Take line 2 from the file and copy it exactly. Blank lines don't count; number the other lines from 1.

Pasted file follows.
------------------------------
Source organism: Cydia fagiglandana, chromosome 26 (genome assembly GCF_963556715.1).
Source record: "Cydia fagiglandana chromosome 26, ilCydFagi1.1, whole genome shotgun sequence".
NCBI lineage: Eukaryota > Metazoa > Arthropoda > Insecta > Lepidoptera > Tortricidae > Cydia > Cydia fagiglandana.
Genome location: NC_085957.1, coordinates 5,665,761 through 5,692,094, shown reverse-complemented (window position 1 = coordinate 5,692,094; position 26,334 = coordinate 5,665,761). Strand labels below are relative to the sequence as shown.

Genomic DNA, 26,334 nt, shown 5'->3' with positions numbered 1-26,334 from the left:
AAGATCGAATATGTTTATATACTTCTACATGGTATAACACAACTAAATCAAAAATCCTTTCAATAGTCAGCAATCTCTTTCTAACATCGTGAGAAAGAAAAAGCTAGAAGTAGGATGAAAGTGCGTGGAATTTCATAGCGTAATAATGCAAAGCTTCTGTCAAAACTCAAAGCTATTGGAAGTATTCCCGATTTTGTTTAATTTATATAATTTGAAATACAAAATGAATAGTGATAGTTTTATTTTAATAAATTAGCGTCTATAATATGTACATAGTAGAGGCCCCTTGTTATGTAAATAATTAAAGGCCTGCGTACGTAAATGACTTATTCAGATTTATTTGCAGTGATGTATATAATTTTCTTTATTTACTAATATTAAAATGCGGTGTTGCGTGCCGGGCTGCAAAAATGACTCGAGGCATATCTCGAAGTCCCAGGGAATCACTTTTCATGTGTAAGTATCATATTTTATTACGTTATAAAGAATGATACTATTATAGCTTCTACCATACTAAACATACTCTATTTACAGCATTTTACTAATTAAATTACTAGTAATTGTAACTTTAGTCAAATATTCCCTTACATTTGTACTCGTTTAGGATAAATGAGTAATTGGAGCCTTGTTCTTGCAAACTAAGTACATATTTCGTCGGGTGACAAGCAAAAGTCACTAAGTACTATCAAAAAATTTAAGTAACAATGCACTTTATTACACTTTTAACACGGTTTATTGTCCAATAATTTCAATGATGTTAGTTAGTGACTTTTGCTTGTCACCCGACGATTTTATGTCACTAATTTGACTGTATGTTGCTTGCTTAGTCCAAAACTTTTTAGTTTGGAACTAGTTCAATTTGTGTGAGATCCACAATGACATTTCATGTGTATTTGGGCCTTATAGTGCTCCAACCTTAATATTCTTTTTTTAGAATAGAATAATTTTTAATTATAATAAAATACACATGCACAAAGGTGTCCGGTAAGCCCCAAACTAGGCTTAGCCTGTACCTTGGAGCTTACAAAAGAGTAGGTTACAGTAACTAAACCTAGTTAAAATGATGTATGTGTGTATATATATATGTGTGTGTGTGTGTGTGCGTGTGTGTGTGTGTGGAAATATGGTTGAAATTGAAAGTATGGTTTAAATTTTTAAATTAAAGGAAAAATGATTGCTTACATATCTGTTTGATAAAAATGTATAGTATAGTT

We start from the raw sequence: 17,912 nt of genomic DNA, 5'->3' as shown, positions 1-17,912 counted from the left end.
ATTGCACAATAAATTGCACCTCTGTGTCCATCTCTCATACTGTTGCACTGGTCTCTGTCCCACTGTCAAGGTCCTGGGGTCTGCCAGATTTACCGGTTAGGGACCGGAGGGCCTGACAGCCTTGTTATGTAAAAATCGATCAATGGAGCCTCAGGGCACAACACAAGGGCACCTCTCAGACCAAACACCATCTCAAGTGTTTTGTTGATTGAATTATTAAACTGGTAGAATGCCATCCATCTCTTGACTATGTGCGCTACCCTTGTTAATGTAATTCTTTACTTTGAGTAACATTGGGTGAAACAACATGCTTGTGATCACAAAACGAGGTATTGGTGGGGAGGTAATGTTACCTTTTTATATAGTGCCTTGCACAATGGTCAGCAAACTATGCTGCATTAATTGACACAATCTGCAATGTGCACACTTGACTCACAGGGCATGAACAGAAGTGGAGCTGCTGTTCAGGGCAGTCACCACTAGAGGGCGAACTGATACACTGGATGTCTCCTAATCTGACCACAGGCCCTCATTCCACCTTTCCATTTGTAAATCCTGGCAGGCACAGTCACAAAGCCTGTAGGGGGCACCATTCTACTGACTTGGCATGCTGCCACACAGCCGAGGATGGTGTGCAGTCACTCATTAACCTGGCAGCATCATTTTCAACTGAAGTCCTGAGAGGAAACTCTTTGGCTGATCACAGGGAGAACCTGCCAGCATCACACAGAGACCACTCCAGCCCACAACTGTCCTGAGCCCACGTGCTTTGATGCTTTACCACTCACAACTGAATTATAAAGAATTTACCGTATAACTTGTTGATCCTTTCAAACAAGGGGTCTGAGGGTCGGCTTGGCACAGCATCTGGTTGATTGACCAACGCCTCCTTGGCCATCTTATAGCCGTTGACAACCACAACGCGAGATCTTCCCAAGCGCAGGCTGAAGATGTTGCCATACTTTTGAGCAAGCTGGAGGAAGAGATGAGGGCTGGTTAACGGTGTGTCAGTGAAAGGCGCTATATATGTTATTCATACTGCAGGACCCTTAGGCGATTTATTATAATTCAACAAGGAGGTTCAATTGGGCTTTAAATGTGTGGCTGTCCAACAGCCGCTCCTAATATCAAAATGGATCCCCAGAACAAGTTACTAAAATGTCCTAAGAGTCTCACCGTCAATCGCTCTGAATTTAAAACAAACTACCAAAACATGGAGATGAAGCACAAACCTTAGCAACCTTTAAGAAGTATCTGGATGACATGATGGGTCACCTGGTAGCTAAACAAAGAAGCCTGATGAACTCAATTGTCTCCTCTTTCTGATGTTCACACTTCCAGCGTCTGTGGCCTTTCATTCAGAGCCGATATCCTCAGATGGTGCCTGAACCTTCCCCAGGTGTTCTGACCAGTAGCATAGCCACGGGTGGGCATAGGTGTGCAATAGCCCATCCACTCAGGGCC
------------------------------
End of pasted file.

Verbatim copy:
Source record: "Cydia fagiglandana chromosome 26, ilCydFagi1.1, whole genome shotgun sequence".